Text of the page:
By Pam Belluck @ Well Blog in The New York Times
As the Common Core ushers in a new, heightened focus on reading non-fiction, along comes another study heralding the benefits of reading literary fiction. This will no doubt warm the heart of many of my English teaching colleagues, to be sure.
The new study, “Reading Literary Fiction Improves Theory of Mind,” published in Science magazine, makes the case that reading literary fiction temporarily enhances results on tests measuring the ability attribute mental states to oneself and others.
It found that after reading literary fiction, as opposed to popular fiction or serious nonfiction, people performed better on tests measuring empathy, social perception and emotional intelligence — skills that come in especially handy when you are trying to read someone’s body language or gauge what they might be thinking.
This finding gives a lot of literary lovers some science to back up the claims that reading literature might just make someone a better person. It certainly strengthens the need for students to develop the ability to make inferences.
What is new here is that this study makes a direct connection between reading literature and reading social and emotional cues. There have been studies that suggested a correlation but nothing that has come quite so close to a causal relationship.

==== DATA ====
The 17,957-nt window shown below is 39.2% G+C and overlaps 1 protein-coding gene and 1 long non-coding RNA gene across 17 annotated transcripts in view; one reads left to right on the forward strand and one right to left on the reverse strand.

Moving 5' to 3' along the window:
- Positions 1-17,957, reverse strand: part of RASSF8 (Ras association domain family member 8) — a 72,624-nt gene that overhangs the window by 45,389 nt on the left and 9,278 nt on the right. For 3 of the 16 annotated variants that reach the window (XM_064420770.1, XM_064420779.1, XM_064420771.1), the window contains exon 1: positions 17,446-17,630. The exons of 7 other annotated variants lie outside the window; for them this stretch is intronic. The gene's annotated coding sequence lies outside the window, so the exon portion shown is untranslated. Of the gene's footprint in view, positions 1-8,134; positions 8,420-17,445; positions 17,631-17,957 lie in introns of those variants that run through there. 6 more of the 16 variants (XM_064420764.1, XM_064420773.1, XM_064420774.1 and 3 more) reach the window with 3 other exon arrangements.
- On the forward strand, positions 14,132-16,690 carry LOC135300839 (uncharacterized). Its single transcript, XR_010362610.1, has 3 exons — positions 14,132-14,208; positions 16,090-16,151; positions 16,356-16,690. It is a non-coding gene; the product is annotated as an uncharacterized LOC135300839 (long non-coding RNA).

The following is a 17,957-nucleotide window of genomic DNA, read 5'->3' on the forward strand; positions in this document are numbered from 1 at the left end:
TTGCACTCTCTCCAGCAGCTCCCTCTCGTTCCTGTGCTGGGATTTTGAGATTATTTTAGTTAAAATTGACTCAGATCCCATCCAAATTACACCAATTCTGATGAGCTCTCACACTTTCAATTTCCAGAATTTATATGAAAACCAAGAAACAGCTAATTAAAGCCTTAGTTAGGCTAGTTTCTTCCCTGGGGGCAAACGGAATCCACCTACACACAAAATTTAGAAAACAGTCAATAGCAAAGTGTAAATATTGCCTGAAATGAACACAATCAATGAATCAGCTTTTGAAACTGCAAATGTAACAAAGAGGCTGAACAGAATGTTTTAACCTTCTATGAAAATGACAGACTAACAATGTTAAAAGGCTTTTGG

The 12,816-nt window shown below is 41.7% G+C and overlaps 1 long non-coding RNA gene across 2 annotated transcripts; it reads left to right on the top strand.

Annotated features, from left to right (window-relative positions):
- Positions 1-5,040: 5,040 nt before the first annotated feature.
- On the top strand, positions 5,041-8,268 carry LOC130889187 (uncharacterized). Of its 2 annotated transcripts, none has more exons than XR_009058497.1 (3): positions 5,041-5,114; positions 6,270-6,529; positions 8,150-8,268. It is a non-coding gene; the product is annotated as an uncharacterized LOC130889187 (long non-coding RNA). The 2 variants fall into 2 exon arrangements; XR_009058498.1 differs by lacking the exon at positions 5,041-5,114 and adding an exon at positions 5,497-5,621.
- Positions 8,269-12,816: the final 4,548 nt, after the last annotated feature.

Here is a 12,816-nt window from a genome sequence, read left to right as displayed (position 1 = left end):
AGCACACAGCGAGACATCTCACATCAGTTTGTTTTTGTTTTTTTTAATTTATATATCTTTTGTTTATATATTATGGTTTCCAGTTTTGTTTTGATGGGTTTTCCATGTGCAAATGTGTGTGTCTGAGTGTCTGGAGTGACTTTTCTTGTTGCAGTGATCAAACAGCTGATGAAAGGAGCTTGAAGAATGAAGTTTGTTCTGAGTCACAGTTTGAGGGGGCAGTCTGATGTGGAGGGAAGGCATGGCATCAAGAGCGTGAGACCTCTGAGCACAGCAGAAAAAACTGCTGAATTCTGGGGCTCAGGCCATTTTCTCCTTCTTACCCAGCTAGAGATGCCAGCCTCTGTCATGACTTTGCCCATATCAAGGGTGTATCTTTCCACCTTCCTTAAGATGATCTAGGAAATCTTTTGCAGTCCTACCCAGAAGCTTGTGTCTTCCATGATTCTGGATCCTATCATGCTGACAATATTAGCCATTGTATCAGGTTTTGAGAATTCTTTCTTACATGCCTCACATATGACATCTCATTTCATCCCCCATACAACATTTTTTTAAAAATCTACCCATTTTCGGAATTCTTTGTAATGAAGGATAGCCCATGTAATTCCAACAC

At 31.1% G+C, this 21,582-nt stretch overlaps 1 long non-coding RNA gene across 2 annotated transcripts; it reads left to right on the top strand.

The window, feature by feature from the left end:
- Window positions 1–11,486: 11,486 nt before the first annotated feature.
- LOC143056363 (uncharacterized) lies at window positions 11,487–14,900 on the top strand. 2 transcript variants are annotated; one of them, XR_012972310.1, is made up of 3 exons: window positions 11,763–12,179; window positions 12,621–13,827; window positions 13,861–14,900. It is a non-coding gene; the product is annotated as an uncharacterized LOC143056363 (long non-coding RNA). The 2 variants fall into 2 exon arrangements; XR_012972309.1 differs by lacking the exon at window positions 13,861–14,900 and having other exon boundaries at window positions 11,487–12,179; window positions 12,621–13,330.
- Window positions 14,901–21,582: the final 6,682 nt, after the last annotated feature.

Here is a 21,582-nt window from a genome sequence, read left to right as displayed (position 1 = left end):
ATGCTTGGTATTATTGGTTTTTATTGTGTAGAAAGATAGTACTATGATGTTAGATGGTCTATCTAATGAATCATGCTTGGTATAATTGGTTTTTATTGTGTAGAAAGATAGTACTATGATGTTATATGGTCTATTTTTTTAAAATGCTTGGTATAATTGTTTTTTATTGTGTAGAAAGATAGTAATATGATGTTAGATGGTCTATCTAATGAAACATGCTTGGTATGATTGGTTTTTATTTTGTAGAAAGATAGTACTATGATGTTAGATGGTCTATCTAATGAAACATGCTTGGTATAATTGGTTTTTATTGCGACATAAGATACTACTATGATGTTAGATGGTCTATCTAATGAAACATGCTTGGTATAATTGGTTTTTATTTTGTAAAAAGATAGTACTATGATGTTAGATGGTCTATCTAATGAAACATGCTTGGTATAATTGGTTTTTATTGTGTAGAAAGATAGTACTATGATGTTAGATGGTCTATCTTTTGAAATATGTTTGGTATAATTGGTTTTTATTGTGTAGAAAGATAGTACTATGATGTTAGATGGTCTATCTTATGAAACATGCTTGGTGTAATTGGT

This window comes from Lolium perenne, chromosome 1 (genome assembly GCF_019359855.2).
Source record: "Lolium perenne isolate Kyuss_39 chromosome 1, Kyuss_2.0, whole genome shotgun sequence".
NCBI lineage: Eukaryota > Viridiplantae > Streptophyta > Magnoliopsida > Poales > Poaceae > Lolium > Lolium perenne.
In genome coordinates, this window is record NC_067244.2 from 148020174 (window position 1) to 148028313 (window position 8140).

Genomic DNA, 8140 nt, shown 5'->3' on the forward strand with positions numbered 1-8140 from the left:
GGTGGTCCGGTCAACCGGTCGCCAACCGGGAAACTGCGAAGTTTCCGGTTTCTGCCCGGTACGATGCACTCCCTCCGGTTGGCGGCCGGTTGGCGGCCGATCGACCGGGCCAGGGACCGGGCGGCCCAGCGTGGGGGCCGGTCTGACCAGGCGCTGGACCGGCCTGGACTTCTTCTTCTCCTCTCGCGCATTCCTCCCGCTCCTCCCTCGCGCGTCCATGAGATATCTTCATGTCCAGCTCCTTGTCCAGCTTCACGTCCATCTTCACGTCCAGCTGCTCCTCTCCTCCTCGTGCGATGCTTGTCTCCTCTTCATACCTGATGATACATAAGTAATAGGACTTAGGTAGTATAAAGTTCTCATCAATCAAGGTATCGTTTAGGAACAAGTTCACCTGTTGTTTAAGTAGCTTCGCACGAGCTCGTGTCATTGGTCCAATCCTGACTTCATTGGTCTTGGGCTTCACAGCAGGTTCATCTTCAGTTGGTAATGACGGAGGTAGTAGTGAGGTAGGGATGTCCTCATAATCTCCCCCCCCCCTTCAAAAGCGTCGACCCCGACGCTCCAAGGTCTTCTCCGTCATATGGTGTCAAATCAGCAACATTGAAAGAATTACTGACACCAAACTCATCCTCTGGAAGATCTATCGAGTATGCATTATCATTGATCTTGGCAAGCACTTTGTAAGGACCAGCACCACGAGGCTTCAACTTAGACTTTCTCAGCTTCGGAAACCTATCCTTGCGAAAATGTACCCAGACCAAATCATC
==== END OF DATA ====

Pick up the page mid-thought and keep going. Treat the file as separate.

Experts said the results implied that people could be primed for social skills like empathy, just as watching a clip from a sad movie can make one feel more emotional.
“This really nails down the causal direction,” said Keith Oatley, an emeritus professor of cognitive psychology at the University of Toronto who was not involved in the study. “These people have done not one experiment but five, and they have found the same effects.”
Interestingly, the results focus particularly on literary fiction, as opposed to popular works. In fact, “this was true even though…subjects said they did not enjoy literary fiction as much.” In deep, rich works of literature there is ambiguity that invites the reader into something more akin to a conversation, which is what makes the reading great literary works, at least in part, simultaneously rewarding and challenging. It may not always be easy, nor serve up the page-turning ecitement of the latest plot-driven best seller, but clearly literature stirs something much deeper.
What’s more, reading literature may very well have some data-driven backing for maintaining a significant place in the general educational curriculum, which no doubt calls into question some of the central claims of the Common Core.